By nature, flowers are a very feminine and delicate subject matter, and as such, a video game where you play as a flower petal doesn’t sound very exciting at all, especially compared to everything else that you can find on Sony’s PlayStation consoles. However, if you are the in the sadly rare minority who don’t want to shoot people and are looking for a unique yet beautiful experience, then look no further than Flower.
Flowers are entwined with the idea of natural beauty, breathtaking landscapes and amazing, vivid scenes where emotions can flare and run wild…and that’s, rather cleverly, what the purpose of the game is all about. As a sad, rouge petal of a flower that’s all on it’s own, using the power of the wind the mission is for you to twirl and dance daintily across these large, sprawling landscapes and bring nature back to the worlds that you play as. Whilst initially you start in fields and hilly landscapes, you quickly move on to more man-made environments, where the many blades of grass that you used to fly through are now dark and grey, overshadowed by wind turbines and pylons which have been given the role of “enemy”.
Through the moments of beauty and wonder, you gather many other flower petals on your quest, slowly but surely turning into a majestic spiral of sound, music and pleasant windy sounds, and all of this is inwardly supported by the outstanding composer that’s behind the soundtrack to the game, with the music adding to the sense of wonder that you’re meant to experience, gliding across the landscape.
See, Flower is, for lack of a better term, one of those video games that can genuinely get away with calling themselves an art form, be it through the moments of natural beauty or the moments of terrifying beauty, like the moment and the feeling that arrives when you first run into an obstacle, or the feeling you get from rushing underneath falling buildings, and the terrific use of motion controls just make this experience all the stronger and all the more stunning and engaging.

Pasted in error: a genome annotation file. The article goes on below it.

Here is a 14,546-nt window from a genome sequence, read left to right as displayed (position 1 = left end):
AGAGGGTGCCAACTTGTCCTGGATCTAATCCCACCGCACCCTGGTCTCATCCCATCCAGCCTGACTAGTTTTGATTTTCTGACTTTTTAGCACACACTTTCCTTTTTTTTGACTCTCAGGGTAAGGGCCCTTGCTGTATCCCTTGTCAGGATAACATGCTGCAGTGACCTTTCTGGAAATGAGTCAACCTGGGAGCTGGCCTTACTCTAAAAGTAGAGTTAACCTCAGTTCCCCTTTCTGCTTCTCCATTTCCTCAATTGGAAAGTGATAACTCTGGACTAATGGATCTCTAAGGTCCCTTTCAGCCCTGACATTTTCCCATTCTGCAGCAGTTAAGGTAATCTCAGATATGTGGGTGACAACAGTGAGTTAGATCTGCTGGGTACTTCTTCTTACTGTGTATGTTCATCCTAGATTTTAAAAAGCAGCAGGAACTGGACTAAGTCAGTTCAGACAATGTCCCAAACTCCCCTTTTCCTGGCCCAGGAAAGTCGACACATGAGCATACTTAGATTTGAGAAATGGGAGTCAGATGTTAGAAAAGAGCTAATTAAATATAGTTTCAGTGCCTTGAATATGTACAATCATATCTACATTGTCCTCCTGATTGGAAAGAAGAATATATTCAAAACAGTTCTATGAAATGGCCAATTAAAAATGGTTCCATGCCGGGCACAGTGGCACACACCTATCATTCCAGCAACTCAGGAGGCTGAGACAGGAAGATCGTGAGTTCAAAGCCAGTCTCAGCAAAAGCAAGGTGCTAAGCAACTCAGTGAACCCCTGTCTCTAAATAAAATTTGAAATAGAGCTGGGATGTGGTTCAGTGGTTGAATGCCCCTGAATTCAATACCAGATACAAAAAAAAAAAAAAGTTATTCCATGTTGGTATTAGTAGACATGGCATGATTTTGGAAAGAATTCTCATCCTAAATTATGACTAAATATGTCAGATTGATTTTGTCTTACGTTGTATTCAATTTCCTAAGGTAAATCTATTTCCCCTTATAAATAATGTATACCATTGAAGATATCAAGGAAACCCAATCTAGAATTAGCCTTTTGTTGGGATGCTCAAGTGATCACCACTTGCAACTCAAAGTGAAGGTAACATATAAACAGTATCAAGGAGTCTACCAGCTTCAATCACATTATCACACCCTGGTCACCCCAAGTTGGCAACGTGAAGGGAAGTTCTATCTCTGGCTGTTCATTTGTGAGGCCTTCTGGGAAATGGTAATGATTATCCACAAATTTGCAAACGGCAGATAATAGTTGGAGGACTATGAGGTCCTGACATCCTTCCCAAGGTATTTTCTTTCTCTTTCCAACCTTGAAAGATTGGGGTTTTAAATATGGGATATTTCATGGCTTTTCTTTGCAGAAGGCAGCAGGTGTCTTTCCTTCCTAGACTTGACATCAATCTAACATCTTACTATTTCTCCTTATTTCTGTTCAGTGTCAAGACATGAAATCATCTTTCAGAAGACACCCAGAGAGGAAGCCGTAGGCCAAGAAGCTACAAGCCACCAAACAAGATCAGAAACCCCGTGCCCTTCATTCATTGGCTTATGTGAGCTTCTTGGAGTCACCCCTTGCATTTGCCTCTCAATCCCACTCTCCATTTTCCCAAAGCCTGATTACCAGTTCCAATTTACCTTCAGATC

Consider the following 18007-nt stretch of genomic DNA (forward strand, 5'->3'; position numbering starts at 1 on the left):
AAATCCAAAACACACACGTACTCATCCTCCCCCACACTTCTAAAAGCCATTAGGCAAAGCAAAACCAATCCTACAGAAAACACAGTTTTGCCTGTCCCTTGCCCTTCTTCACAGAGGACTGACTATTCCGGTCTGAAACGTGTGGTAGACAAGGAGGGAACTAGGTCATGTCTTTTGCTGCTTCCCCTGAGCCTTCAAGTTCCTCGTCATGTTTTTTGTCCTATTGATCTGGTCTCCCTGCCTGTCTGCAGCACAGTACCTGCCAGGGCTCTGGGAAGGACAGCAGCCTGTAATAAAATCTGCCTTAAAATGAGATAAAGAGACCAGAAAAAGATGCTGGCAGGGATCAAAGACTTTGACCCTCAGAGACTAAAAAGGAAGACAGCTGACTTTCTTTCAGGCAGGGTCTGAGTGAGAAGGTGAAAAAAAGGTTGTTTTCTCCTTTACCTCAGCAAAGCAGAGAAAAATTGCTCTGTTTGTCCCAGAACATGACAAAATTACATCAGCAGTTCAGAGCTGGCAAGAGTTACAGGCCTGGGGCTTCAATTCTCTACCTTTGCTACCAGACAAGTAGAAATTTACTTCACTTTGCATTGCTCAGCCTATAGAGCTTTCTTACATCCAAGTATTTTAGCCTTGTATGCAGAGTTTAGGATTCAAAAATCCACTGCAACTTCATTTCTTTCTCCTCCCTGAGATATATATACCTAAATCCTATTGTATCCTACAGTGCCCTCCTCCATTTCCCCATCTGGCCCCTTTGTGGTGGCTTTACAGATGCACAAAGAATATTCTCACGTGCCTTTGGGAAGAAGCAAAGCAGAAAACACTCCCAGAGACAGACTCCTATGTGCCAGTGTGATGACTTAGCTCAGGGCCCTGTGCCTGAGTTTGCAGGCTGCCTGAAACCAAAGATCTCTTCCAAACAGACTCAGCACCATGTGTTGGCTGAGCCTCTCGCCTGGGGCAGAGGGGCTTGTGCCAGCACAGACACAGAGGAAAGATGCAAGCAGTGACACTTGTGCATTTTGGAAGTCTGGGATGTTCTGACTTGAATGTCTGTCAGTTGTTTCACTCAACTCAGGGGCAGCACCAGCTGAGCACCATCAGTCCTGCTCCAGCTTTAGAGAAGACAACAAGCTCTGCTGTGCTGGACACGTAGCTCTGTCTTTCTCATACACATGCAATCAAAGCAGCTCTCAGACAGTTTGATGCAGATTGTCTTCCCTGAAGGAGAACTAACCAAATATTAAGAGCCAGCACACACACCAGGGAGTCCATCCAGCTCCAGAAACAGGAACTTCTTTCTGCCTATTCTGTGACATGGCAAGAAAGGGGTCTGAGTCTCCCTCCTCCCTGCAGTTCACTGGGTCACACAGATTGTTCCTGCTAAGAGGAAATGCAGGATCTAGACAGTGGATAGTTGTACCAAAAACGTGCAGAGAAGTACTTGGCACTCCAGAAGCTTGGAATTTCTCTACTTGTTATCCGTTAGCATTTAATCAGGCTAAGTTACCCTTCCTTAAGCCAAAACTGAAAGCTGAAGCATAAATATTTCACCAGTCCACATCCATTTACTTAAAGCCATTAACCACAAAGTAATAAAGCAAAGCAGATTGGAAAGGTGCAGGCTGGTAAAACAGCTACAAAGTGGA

However, the player gets told next to nothing about the world. The instructions are near empty and essentially just tell the player to get on with it and find out for themselves, and that you do, and that is strangely empowering. Discovering the secrets in the game for yourself, or finding a quicker and easier passage through the level adds to this feeling, and then you’ve got the last level which magnifies the intensive feelings that you’ve got inside; it all just makes you think that this game is about the feels and the vibes that you get from it, and as such, some people will obviously not have the experience that others do.
However, even then, when you get down to it nobody can deny that Flower utilizes amazing visuals, visuals which you would be more than happy to just float around and experience along with a soundtrack that’s outstanding and easily worth listening to even on it’s own; it all adds up to display exactly why the PlayStation is more than a console to shoot people on and a console to kill people with, it’s a console that can and occasionally does deliver unique and fascinating experiences that nobody should ignore.